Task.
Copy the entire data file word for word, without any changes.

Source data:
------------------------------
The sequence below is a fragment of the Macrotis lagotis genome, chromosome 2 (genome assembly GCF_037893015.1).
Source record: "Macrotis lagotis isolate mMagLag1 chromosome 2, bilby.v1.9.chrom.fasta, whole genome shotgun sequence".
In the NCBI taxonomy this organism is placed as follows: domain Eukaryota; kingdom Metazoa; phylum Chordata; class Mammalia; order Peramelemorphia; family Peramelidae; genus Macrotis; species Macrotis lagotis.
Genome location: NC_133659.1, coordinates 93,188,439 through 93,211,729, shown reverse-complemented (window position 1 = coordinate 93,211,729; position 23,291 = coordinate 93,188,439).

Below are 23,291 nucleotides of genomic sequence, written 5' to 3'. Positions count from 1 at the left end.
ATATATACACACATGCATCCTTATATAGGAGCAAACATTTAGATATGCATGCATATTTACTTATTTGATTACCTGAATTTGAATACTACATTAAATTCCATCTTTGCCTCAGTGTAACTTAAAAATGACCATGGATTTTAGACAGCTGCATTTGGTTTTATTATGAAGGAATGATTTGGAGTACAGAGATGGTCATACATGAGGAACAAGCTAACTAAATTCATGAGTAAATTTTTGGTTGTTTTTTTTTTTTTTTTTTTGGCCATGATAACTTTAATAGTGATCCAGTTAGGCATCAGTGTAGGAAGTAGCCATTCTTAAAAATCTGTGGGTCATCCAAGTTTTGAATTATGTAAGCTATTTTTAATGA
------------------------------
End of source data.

The sequence below is a fragment of the Macrotis lagotis genome, chromosome 2 (genome assembly GCF_037893015.1).
Source record: "Macrotis lagotis isolate mMagLag1 chromosome 2, bilby.v1.9.chrom.fasta, whole genome shotgun sequence".
In the NCBI taxonomy this organism is placed as follows: domain Eukaryota; kingdom Metazoa; phylum Chordata; class Mammalia; order Peramelemorphia; family Peramelidae; genus Macrotis; species Macrotis lagotis.
Genome location: NC_133659.1, coordinates 93,188,439 through 93,211,729, shown reverse-complemented (window position 1 = coordinate 93,211,729; position 23,291 = coordinate 93,188,439).

Below are 23,291 nucleotides of genomic sequence, written 5' to 3'. Positions count from 1 at the left end.
ATATATACACACATGCATCCTTATATAGGAGCAAACATTTAGATATGCATGCATATTTACTTATTTGATTACCTGAATTTGAATACTACATTAAATTCCATCTTTGCCTCAGTGTAACTTAAAAATGACCATGGATTTTAGACAGCTGCATTTGGTTTTATTATGAAGGAATGATTTGGAGTACAGAGATGGTCATACATGAGGAACAAGCTAACTAAATTCATGAGTAAATTTTTGGTTGTTTTTTTTTTTTTTTTTTTGGCCATGATAACTTTAATAGTGATCCAGTTAGGCATCAGTGTAGGAAGTAGCCATTCTTAAAAATCTGTGGGTCATCCAAGTTTTGAATTATGTAAGCTATTTTTAATGA